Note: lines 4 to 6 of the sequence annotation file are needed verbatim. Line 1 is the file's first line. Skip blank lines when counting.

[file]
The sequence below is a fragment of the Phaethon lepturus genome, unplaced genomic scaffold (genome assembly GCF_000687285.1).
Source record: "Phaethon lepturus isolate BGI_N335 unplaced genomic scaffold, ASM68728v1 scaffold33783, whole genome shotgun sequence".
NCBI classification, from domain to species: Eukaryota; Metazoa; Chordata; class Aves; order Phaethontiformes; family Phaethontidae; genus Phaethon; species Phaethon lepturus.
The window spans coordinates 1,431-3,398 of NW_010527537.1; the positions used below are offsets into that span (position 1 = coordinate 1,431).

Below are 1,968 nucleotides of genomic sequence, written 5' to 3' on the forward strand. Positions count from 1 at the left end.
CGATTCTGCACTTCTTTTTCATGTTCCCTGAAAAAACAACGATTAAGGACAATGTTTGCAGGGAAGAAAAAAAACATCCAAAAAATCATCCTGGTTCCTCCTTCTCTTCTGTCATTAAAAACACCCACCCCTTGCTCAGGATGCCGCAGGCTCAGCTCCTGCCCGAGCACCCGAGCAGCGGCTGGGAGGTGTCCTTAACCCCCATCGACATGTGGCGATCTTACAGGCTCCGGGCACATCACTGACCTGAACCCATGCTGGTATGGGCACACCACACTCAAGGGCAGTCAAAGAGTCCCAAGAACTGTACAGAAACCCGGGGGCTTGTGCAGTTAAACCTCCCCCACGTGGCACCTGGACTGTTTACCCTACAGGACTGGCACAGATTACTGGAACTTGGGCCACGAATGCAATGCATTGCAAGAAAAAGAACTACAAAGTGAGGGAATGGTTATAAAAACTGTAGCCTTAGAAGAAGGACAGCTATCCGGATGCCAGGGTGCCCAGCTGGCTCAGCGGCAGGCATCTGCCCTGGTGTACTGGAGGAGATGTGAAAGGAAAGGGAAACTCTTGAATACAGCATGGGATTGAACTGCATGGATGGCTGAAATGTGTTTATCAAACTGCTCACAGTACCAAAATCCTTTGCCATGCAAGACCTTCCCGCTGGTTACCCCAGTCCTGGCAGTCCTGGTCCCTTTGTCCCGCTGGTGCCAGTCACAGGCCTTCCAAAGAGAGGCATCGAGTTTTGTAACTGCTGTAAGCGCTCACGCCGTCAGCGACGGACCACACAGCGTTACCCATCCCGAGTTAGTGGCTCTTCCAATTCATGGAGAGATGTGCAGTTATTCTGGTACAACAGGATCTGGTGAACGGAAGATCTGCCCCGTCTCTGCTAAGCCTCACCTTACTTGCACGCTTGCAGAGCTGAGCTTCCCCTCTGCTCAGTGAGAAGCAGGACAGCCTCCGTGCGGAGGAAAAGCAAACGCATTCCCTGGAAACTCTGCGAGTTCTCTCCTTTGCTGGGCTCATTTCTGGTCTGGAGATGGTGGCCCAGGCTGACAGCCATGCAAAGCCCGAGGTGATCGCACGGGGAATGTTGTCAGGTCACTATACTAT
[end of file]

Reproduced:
The window spans coordinates 1,431-3,398 of NW_010527537.1; the positions used below are offsets into that span (position 1 = coordinate 1,431).

Below are 1,968 nucleotides of genomic sequence, written 5' to 3' on the forward strand. Positions count from 1 at the left end.
CGATTCTGCACTTCTTTTTCATGTTCCCTGAAAAAACAACGATTAAGGACAATGTTTGCAGGGAAGAAAAAAAACATCCAAAAAATCATCCTGGTTCCTCCTTCTCTTCTGTCATTAAAAACACCCACCCCTTGCTCAGGATGCCGCAGGCTCAGCTCCTGCCCGAGCACCCGAGCAGCGGCTGGGAGGTGTCCTTAACCCCCATCGACATGTGGCGATCTTACAGGCTCCGGGCACATCACTGACCTGAACCCATGCTGGTATGGGCACACCACACTCAAGGGCAGTCAAAGAGTCCCAAGAACTGTACAGAAACCCGGGGGCTTGTGCAGTTAAACCTCCCCCACGTGGCACCTGGACTGTTTACCCTACAGGACTGGCACAGATTACTGGAACTTGGGCCACGAATGCAATGCATTGCAAGAAAAAGAACTACAAAGTGAGGGAATGGTTATAAAAACTGTAGCCTTAGAAGAAGGACAGCTATCCGGATGCCAGGGTGCCCAGCTGGCTCAGCGGCAGGCATCTGCCCTGGTGTACTGGAGGAGATGTGAAAGGAAAGGGAAACTCTTGAATACAGCATGGGATTGAACTGCATGGATGGCTGAAATGTGTTTATCAAACTGCTCACAGTACCAAAATCCTTTGCCATGCAAGACCTTCCCGCTGGTTACCCCAGTCCTGGCAGTCCTGGTCCCTTTGTCCCGCTGGTGCCAGTCACAGGCCTTCCAAAGAGAGGCATCGAGTTTTGTAACTGCTGTAAGCGCTCACGCCGTCAGCGACGGACCACACAGCGTTACCCATCCCGAGTTAGTGGCTCTTCCAATTCATGGAGAGATGTGCAGTTATTCTGGTACAACAGGATCTGGTGAACGGAAGATCTGCCCCGTCTCTGCTAAGCCTCACCTTACTTGCACGCTTGCAGAGCTGAGCTTCCCCTCTGCTCAGTGAGAAGCAGGACAGCCTCCGTGCGGAGGAAAAGCAAACGCATTCCCTGGAAACTCTGCGAGTTCTCTCCTTTGCTGGGCTCATTTCTGGTCTGGAGATGGTGGCCCAGGCTGACAGCCATGCAAAGCCCGAGGTGATCGCACGGGGAATGTTGTCAGGTCACTATACTAT